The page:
A "gluten challenge" is when a person resumes a gluten free diet, after being off of it for a period of time, in an attempt to either see what the reaction is, or to create enough antibodies and damage (temporary) to be measurable by blood tests and possibly a biopsy.

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kb27    0

Hopefully you will find a doctor who is willing to diagnose your son based on his reaction to gluten, w/o having to stay on it long enough for testing.  

 

But I will admit that we have never been asked for a doctor's note.  My son was diagnosed a year ago.  Strangely, although the diagnosis was easy, it took me about 2 months to actually get a piece of paper from the doctor saying he had celiac.  And the doctor didn't even sign it.  

 

We have had no problems with school or summer camp.  We simply tell them he has celiac and must eat a strict gluten-free diet.  We leave shelf-stable gluten-free food at school for him to have whenever there's a birthday treat, and so on.  We went through all the food possibilities that his after-school program offers and made a list of what was ok or not for him.  Luckily my son is old enough to stand up for himself and say no when he's offered food.  And he'll bring home any treat he's given that he's not sure about (like gum or candy).  I think he doesn't want to get sick.  Your son is a little younger, so that will take time.  

 

So we've had lots of accommodations, and nobody has asked for a doctor's note.  So if you can't get one, it might still be ok.  And eventually your son will be old enough to advocate for himself.  So much depends on the individual who is in charge of your child (at school/camp/after-school program/etc.), and I think a doctor's note becomes most important when that person is unwilling to accommodate you.  

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My son is 8 and we are I. The process of testing with Dr Fasano at MGH Boston. I had one an elimination diet on him several months ago due to tummy issues, rashes, low grade temps, terrible mood swings..... His IGG was positive after being Gluten free for a few months so he had us put the gluten back or 4 weeks to see if we can tease out the IGA as well. It is awful, the poor kids is miserable BUT it is really important for us to know exactly what we are dealing with. There could be ramifications later in life and the possibility that t could be something else that needs more or different treatment. Are you near to Boston? He us such a kind Dr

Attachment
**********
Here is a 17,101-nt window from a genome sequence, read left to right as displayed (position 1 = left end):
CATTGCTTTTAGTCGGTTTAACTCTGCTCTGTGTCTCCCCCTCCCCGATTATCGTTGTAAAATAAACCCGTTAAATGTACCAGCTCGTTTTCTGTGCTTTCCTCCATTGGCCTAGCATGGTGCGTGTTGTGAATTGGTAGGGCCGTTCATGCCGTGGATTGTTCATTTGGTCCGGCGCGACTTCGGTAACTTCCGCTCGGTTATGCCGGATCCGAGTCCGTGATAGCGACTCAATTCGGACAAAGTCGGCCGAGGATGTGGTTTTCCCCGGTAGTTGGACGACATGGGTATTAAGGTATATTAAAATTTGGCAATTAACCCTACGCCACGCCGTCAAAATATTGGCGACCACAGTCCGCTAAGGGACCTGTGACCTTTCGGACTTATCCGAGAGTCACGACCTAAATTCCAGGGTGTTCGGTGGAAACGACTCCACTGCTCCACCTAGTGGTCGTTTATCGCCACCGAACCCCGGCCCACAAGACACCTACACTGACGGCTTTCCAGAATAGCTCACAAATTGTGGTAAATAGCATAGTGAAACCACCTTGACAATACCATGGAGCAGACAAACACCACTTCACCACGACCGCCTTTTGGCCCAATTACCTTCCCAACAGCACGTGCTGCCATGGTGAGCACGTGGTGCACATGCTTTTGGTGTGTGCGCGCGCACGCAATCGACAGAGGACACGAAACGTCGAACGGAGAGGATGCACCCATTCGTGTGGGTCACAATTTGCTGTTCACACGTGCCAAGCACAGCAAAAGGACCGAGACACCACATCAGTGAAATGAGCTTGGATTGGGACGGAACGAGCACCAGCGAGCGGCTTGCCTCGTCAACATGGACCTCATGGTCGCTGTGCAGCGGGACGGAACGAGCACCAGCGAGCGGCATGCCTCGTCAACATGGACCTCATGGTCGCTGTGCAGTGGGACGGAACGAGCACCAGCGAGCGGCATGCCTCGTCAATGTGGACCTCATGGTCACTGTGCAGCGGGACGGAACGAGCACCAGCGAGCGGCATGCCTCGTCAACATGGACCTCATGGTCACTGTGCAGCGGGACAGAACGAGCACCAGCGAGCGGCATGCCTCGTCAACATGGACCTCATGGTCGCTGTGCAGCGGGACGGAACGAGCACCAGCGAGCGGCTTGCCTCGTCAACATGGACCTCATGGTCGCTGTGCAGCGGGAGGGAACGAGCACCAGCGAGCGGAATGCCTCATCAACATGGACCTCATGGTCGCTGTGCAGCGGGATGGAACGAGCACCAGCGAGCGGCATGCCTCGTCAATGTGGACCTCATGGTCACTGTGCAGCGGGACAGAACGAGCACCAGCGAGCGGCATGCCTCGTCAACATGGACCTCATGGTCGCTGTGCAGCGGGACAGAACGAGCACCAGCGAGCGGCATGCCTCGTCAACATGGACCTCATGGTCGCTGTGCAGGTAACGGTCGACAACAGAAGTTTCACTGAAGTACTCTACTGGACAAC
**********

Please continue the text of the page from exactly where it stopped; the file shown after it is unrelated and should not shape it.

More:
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tommysmommy    3

An official diagnosis is important... but not nearly as important as keeping your little one well. At this point, you've got it covered...if one grain of wheat makes him sick for days, sure sounds like celiac - treat it like celiac until you find a doctor that you trust to advise you well.  My son was diagnosed at almost 2... the entire family went gluten-free to support the baby and I was following doctors orders to get my 5 & 6 year old tested too  - but as a mom who hadn't slept in 2 months, was angry at every doctor who had misdiagnosed him and was who was still not sleeping because my sick baby was suddenly eating with a passion - meals every 3 hours, my attention was focused on the sick child and not the other two who I considered perfectly healthy. I waited too long to get them tested accurately -  but amazingly they noticed a difference gluten-free - my 6 year old realized that he always had had a stomach ache, just didn't realize what he felt wasn't normal, because he had always felt that way. My daughter, never a tummy ache in her life always got bad bruises and bags under her eyes - suddenly went away.  Would it be best to have an official diagnosis for the school, yep - but my kindergarten and 2nd grader know exactly what they should and should not eat and they know what not to eat!

 

My point, a diagnosis is very important but if you don't have one - life goes on - it's just food, no prescription necessary - make sure its nutritionally balanced -- be cautious, keep it safe - do research - search out and find that right doctor, make sure their aren't nutritional difficiencies that need to be addressed, take vitamins & probiotics & believe with me that some day they'll figure out how to test without a gluten-challenge!

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Juliebove    93

Sorry to hear that you need a referral.  That's probably more likely an issue with your insurance.  Some are like that.  My husband wanted us to get a plan that require it but I refused.  He thinks we are paying more for our plan but I think in the end we pay less.  At any rate, for most things we do not need a referral.  And that's a good thing because we need a lot of specialists!